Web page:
About one minute into the video after the break we see each step in the build process. First the plastic trim is removed from either side of the knife. The blades are basically riveted on; there’s a pin which holds them in and either side of it has been pressed to that it can no longer move through the holes in the frame. To get around this one side is ground off with a rotary tool, and the pin is then tapped out with a hammer. The removed blade/scissors/tool is used as a template to cut the body of the key down to size and shape.  The pin is then hammered back into place before putting the plastic trim back on.

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A table saw to cut solar panels

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Steampunker extraordinaire [Jake von Slatt] loves the idea of solar-powered garden lights soaking up the sun’s rays during the day and powering a LED in the evening. Commercially available solar lanterns, as [Jake], you, me, and everyone else on the planet have discovered, are universally terrible and either don’t have solar panels large enough to charge a battery, or only last a year or so. [Jake]’s solution was to make his own solar lanterns and in the process he came up with a great way of cutting his own solar panels.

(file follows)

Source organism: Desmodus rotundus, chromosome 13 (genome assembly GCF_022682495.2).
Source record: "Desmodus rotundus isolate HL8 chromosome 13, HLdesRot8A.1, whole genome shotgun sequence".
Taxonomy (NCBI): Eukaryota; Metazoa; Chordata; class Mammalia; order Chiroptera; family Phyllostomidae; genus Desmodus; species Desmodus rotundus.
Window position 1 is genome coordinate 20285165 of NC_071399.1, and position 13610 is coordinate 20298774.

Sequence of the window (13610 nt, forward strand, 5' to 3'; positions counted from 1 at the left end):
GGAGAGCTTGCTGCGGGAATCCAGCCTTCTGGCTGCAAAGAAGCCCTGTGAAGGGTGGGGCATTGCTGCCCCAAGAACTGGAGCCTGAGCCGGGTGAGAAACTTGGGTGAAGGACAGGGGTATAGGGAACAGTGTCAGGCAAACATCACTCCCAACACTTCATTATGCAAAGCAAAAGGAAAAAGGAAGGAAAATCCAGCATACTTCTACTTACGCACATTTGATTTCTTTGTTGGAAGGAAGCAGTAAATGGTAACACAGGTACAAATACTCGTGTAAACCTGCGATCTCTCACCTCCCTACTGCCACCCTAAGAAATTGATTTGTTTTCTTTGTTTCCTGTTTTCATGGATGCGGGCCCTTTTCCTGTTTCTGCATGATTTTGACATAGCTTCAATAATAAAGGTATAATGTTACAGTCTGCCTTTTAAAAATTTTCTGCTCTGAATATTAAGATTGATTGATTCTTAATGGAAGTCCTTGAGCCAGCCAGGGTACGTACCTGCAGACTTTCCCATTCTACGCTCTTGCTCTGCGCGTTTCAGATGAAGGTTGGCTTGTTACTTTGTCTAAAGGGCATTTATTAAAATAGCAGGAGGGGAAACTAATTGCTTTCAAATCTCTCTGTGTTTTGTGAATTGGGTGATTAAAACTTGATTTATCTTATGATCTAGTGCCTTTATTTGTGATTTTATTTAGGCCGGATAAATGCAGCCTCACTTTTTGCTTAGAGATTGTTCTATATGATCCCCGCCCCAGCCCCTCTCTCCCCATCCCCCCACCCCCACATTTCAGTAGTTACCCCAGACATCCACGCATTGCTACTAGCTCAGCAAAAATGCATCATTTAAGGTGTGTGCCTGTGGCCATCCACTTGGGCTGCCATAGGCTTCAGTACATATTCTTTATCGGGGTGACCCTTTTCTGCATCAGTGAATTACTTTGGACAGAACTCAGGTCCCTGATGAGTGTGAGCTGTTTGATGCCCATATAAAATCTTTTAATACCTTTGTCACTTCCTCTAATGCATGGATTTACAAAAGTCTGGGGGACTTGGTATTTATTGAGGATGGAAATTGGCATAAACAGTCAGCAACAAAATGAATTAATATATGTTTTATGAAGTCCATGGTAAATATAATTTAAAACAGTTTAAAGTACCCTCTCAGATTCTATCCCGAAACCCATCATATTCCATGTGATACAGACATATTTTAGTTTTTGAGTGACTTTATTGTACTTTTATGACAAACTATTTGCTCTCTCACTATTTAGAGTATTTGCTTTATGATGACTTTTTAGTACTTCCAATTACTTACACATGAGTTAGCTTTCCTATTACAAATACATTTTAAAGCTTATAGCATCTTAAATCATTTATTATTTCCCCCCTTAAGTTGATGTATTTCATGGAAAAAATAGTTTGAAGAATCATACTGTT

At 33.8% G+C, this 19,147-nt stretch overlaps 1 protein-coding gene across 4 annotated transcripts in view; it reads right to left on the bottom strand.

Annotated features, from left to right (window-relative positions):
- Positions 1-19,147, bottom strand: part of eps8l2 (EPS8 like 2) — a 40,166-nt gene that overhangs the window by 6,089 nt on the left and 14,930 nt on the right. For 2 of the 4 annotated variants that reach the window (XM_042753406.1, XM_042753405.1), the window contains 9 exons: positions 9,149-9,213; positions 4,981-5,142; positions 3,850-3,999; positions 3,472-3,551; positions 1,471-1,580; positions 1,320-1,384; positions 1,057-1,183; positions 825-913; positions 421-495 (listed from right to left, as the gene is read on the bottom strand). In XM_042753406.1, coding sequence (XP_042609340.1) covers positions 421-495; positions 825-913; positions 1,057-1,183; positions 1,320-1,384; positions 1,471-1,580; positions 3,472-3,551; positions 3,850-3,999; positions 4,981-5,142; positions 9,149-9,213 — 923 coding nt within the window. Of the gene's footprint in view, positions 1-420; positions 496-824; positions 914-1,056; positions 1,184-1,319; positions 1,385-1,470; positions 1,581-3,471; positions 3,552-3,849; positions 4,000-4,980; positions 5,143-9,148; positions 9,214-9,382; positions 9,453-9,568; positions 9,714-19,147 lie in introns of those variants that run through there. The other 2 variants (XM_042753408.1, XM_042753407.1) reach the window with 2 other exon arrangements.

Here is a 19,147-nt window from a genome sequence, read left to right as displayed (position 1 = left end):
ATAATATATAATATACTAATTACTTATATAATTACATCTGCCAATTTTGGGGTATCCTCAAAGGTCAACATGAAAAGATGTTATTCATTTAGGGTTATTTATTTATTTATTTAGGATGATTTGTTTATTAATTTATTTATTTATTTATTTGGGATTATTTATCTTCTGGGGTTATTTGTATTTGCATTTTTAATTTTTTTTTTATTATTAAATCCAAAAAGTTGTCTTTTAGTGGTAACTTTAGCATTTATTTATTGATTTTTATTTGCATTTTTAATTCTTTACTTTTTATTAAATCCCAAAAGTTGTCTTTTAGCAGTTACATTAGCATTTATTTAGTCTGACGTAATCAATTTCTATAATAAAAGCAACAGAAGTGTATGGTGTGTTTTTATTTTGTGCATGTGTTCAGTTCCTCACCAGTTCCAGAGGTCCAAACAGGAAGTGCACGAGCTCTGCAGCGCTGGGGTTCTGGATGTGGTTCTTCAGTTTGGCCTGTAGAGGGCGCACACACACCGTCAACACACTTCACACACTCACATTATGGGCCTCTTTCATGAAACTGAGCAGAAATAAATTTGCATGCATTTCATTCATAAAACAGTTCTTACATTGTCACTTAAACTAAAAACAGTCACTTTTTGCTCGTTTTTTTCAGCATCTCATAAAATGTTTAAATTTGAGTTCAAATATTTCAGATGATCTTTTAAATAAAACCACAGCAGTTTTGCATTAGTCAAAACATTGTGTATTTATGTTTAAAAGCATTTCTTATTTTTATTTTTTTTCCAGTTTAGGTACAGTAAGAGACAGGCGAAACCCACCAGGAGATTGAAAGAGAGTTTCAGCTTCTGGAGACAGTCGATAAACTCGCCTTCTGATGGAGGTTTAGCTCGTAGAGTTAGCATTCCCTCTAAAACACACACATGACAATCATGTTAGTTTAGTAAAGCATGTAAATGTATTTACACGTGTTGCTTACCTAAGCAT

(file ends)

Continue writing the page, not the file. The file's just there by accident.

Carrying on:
[Jake] turned to ebay to source 100 3″ x 6″ solar panels for about $30. These are broken panels, factory rejects, but still are able to produce the 0.5 Volts they should. Since these are rather large panels for a solar lantern, [Jake] needed a way to cut these panels into manageable sizes.